Ahh, the big essay. Or I should say essays, as you have the common application essay, which is sent to all the schools to which you apply, as well as any supplement essay questions that specific schools may require. If you’re in California, you probably also have the UC Personal Insight Questions to answer.
Students are often intimidated by the essay portion of the college application because of how open-ended it is. Which question should I pick? What should I say? What do they want to know? All anxious questions aside, the purpose of the essay is for the admissions officer to see who you are—beyond the scores, numbers and letters, which can hardly define a person.
Outlined below are a handful of tips to make this process much easier:
Rushed writing is rarely good writing. You need time to think about which prompt best connects with you, and which one of your life experiences best exemplifies who you are. Starting early also allows you to change the direction of the essay if you think of something better or realize that your idea does not work as well on paper as you thought it would.
Any writer or English teacher would tell you that writing should be fermented by time. That means write the draft, let it sit in your computer for a bit, and return to it with a fresh pair of eyes. Do that a couple more times. You will see that you find new edits and angles after some distance.
Ask for feedback, but not too much
Throughout that process, you should ask a couple friends and adults whom you trust to give feedback on your draft. A different perspective can help you identify room for improvement that you did not see before. However, there is such a thing as eliciting too many editors, especially for writing that is meant to be personal. Too many opinions may lead to contradictory, confusing feedback that dilute the most important thing in the essay—your voice.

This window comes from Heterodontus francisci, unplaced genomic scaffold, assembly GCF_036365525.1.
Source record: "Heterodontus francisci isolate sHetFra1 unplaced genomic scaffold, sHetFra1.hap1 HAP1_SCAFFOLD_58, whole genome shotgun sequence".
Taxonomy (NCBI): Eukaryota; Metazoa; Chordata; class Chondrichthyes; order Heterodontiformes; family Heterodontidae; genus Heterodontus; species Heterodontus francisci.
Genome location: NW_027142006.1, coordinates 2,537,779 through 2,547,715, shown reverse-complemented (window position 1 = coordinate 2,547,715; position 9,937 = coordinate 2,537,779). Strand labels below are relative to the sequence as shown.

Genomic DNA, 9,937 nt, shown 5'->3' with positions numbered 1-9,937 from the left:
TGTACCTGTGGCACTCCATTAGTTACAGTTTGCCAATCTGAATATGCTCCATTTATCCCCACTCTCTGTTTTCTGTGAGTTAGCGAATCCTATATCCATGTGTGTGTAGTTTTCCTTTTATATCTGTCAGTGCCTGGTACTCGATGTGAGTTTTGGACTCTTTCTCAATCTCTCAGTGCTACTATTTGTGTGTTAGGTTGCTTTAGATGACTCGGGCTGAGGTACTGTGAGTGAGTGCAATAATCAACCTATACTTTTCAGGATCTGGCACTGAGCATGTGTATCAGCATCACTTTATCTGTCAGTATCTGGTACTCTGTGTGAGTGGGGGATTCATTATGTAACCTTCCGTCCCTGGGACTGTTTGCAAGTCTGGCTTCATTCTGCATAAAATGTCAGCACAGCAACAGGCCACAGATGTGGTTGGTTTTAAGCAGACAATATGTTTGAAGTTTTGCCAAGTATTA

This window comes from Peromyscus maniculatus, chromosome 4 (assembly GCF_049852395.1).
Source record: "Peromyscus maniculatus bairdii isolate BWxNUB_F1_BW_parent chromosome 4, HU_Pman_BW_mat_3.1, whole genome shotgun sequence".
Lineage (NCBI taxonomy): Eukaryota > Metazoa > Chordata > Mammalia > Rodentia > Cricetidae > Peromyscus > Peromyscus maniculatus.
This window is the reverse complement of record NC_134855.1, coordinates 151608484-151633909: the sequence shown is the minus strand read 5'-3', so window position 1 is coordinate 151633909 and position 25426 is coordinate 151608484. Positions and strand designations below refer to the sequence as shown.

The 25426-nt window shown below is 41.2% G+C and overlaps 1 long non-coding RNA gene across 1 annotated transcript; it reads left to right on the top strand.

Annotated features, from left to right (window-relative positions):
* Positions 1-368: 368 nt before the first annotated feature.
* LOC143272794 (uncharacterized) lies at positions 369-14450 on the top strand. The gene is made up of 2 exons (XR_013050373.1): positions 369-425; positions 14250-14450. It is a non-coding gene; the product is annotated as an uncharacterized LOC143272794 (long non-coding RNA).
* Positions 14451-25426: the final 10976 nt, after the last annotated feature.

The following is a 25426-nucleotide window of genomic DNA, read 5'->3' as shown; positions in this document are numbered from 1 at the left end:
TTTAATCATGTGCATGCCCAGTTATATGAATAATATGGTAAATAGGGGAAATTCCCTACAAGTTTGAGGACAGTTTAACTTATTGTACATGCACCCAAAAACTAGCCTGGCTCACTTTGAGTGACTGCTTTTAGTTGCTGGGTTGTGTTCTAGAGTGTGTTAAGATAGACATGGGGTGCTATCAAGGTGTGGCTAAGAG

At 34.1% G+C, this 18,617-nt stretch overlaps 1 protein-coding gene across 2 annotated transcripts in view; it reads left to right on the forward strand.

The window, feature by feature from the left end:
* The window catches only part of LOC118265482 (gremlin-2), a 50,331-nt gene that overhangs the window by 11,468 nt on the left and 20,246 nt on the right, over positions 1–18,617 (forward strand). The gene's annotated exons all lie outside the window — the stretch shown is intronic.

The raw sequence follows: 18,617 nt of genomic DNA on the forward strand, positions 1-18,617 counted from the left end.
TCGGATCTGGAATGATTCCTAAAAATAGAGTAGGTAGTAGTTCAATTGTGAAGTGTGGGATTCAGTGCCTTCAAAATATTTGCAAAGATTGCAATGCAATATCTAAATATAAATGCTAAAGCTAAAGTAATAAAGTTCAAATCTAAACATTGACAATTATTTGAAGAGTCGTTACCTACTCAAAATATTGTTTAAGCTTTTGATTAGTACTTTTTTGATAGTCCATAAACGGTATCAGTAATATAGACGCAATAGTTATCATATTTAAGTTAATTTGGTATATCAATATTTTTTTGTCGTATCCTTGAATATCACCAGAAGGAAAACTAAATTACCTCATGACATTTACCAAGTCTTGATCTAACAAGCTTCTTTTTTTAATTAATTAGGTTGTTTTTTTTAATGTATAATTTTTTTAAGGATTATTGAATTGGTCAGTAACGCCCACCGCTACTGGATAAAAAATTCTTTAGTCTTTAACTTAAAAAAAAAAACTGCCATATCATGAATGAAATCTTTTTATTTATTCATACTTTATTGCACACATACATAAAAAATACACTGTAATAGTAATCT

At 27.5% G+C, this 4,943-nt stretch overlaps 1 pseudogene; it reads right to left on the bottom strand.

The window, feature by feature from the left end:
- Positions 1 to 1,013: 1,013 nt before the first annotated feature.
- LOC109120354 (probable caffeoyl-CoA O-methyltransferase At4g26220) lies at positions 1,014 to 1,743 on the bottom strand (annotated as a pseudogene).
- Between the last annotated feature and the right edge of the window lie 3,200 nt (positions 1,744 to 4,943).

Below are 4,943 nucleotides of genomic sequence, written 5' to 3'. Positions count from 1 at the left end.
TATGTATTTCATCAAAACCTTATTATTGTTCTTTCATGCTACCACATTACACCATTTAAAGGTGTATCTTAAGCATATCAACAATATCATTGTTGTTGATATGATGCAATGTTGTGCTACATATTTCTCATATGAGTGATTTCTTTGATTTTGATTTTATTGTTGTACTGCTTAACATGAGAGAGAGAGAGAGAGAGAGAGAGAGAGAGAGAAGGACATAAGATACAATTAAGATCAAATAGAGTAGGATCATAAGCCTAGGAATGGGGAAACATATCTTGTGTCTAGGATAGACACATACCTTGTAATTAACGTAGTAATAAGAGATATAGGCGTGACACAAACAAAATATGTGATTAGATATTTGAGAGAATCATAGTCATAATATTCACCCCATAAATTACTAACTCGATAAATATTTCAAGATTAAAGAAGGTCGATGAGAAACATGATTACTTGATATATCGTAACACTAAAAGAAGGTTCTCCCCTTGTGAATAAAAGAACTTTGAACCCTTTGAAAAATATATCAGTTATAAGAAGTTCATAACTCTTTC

Answer the prompt
For some admissions officers and teachers, a major pet peeve are students who do not answer the prompt. Feel free to be creative, but make sure your work does not stray too far from what the question is asking.
Show us you’re human
Do not make the mistake of repeating your accomplishments in your resume or transcript in the essay, or feeling the need to underscore your greatest glory moments through an essay. This portion of the application is about showing the reader the ways in which you are human—the emotions, challenges, mistakes and unexpected triumphs.
A brilliant essay written by a Johns Hopkins applicant and eventual student is about tying a knot in a bakery where she worked, and how difficult it was. A seemingly minor experience was made significant as she explains to the reader how the knot, to her, signifies perseverance, patience and the string theory.
Don’t be funny
The college admissions officer may not share the same type of humor as you or your friends and family who find you funny. Humor in an essay can often fall flat and come across as snarky or cringey. Focus on being vulnerable and genuinely let us into your heart.
Whichever step of the essay-writing process that you are in—brainstorming, outlining, editing—we can help. Give us a call today!
Rose Wong is the Counseling Liaison and Writing Specialist at College Torch. She tutors English and history. Contact her at email@example.com